As the leadership in Tehran prepares to mark the 40th anniversary of the Khomeinist revolution, a growing number of Iranians are wondering whether the time has come for their country to close that chapter and resume its historic path as a nation-state.
The need for Iran to move beyond the Khomeinist revolution was the theme of a seminar last month at Westminster University in London where the return of Iran as a nation-state was highlighted as an urgent need for regional peace and stability.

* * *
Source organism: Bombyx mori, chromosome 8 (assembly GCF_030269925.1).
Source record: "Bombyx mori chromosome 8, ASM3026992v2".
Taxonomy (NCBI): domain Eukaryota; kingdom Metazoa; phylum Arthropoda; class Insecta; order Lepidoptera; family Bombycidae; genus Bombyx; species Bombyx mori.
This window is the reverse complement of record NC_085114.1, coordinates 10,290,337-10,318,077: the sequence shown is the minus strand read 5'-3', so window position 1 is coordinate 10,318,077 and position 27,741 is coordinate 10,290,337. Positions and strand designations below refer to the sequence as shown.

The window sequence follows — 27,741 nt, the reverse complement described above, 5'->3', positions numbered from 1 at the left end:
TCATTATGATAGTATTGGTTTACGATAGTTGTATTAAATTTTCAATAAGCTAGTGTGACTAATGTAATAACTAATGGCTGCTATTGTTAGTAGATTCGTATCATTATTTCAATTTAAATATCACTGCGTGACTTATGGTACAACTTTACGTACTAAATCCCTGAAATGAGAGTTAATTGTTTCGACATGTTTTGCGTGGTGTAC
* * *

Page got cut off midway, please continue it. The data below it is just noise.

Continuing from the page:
The Khomeinist revolution in Iran has failed to “export” its model to a single country, while making Iran poorer and more vulnerable than it had been under the Shah.
The main reason for this is that the Khomeinist revolution failed to create a new state structure with credible and efficient institutions. Unable to destroy the Iranian state as it had developed over some five centuries, the new Khomeinist rulers tried to duplicate it by creating parallel organs for exercising power.
The aims and interests of those parallel organs, not to mention their modus operandi, differ sharply from those of the Iranian state, leading to almost continuous tension between the two.